But the judge's definition was so convoluted, the jurors likely misunderstood him. Ten years on, Mr. Sheppard was released after a second trial.
When we started Color Accounting twenty years ago, we thought color was the big thing. It still is integral to what we do. By color-coding financial statements we engage people's neurological response to color, thereby achieving accelerated learning.
But now we believe that our innovation around language and deliberate - and sometimes atypical - use of words is an even bigger deal.
For example, when people grasp what “revenue", “expense”, and “equity” really are (and are not), it opens a massive door to clarity of financial thought and access to powerful communication.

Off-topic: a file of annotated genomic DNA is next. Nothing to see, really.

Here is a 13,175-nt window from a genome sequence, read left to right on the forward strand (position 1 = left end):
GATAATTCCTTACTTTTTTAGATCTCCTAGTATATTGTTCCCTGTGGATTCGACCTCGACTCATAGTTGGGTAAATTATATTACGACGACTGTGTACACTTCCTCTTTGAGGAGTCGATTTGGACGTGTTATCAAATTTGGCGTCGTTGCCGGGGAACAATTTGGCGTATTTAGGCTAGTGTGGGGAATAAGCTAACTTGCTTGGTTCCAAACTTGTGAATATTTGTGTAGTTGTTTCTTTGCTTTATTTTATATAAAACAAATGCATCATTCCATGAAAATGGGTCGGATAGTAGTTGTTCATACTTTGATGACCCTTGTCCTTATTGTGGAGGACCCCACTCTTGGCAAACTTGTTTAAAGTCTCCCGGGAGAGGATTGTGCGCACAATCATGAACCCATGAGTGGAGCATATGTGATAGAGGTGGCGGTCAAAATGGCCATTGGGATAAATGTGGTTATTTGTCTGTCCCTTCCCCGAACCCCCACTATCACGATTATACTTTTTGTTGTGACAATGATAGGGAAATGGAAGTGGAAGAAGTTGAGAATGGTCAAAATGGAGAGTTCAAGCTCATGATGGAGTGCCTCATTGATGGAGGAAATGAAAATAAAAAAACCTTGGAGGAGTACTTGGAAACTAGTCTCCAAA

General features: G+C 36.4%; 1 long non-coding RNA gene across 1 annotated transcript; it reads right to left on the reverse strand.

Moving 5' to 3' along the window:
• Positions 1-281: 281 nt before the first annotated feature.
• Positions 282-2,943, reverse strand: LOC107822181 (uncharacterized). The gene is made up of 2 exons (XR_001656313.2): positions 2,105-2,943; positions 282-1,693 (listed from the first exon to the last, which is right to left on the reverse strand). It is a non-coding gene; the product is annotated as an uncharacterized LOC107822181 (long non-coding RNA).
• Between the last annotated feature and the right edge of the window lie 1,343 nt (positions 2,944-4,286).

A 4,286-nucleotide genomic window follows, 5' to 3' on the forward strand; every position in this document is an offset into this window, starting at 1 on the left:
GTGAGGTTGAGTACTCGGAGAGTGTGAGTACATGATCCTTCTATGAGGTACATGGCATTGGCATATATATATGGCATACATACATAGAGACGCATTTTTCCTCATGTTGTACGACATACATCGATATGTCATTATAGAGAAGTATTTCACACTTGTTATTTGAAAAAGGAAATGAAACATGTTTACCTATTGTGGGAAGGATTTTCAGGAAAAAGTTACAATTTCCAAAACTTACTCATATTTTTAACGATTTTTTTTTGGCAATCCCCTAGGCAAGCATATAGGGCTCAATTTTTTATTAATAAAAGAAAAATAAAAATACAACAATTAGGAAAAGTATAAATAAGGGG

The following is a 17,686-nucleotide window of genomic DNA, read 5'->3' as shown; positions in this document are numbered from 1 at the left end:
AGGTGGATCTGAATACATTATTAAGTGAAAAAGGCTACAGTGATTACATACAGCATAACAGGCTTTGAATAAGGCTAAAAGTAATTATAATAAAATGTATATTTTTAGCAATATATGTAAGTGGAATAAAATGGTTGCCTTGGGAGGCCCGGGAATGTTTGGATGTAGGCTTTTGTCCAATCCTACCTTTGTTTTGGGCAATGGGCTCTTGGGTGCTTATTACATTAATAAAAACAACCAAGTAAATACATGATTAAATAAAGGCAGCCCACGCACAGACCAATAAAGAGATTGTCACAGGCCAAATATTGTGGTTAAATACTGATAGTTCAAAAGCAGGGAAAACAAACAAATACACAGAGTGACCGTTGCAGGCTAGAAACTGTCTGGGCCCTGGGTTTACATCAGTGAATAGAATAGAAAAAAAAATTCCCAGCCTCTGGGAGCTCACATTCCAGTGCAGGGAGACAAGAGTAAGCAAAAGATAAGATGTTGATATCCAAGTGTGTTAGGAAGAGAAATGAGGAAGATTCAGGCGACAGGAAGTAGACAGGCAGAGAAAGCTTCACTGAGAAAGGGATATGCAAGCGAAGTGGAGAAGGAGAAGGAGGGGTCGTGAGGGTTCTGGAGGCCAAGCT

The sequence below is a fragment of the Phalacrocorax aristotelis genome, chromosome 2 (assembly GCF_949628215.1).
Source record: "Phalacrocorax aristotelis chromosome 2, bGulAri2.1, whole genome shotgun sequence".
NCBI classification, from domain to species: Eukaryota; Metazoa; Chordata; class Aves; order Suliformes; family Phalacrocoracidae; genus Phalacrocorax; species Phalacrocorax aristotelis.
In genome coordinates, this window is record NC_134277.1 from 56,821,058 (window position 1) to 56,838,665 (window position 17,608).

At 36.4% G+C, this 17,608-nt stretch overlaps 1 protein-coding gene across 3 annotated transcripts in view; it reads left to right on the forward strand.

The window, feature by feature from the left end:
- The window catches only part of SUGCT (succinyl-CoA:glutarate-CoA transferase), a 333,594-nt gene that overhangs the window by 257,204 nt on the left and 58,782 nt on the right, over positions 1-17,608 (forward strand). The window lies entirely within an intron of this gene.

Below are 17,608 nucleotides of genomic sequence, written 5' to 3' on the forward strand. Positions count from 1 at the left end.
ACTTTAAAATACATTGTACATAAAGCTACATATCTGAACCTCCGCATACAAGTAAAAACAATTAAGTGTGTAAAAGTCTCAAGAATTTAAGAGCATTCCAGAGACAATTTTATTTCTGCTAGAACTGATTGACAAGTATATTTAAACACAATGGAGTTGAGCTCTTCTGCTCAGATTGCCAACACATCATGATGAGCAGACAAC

The lawyer of an accountant on trial for revenue shifting told me that, even when handing down their guilty verdict, the jury didn’t clearly know what “revenue” was. They thought it was money. And vaguely thought he'd nefariously put it under a mattress or similar. The lawyer believed that his client may have been imprisoned because of this confusion.
If the jury had better appreciated how gray rather than black and white the issue of revenue recognition is, they may have had reasonable doubt.
Clearly, words change lives.